When the city of Chicago rejected the vast majority of the recommendations of the Use of Force Working Group for reforming the policies of the Chicago Police Department, it once again chose to rely on the status quo rather than engage in meaningful reform.
CPD’s use of lethal force policies do not comply with the most basic standards under international human rights law aimed at protecting the fundamental rights each of us have by virtue of simply being human. These rights include the right to life, equality, liberty and security of person, freedom from torture and cruel, inhuman or degrading treatment and freedom from discrimination. These rights belong to every individual, regardless of race, ethnicity, immigration status or gender, and are recognized under treaty commitments of the United States.
To protect these rights, a police use of lethal force directive must allow lethal force only when it is absolutely necessary as a last resort and in response to an immediate, particularized threat; proportional to the threat or resistance faced; sanctioned by law; and held meaningfully accountable through independent investigations and accessible, transparent record-keeping. The city’s policies failed to meet these standards, according to a recent report by the Global Human Rights Clinic at the University of Chicago Law School, of which I am the director and report co-author.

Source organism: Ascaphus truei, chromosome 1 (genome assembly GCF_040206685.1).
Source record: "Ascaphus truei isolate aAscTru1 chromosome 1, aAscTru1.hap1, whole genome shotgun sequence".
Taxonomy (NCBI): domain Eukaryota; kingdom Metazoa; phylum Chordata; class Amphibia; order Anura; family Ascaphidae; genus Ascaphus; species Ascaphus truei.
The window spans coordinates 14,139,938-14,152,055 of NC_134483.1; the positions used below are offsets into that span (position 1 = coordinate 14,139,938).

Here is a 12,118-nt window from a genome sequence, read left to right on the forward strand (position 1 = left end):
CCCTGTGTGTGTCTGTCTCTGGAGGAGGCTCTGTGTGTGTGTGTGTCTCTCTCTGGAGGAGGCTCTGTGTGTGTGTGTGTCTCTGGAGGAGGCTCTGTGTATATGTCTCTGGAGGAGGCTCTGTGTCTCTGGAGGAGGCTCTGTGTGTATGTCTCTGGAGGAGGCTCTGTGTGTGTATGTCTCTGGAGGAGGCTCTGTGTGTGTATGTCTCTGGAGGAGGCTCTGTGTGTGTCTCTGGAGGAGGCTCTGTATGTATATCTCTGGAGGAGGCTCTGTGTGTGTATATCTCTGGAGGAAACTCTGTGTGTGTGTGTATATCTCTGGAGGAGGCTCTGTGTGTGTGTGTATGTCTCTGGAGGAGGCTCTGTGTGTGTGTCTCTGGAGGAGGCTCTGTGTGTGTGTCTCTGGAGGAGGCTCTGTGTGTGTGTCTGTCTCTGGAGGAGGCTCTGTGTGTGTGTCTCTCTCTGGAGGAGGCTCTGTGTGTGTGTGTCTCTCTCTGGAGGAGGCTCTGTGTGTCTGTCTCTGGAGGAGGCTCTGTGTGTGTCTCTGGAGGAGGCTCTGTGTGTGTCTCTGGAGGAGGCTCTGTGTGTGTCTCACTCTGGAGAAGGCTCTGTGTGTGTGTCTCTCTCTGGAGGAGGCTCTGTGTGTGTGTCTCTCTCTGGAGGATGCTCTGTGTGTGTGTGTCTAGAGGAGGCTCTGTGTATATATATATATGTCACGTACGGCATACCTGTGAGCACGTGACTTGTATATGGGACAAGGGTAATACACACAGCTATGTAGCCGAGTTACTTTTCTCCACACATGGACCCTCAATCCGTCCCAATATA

Despite its well-documented history of excessive use of force disproportionately directed against communities of color, the city continues to refuse to protect human rights and adopt best practices in its use of force directives. The Working Group recommendations ask the city of Chicago to do just that: restrict the use of Tasers to situations in which a person presents an immediate threat of serious bodily harm; ban chokeholds; prohibit force against peaceful protesters; restrict force against vulnerable people; define force to include intimidation tactics; require officers to document all significant uses of force, including when officers point their guns at a fellow human being; impose a duty to intervene when fellow officers use unnecessary force; and respect the dignity of people injured or killed by CPD. These recommendations, if implemented, would protect the basic human rights of the people of Chicago.
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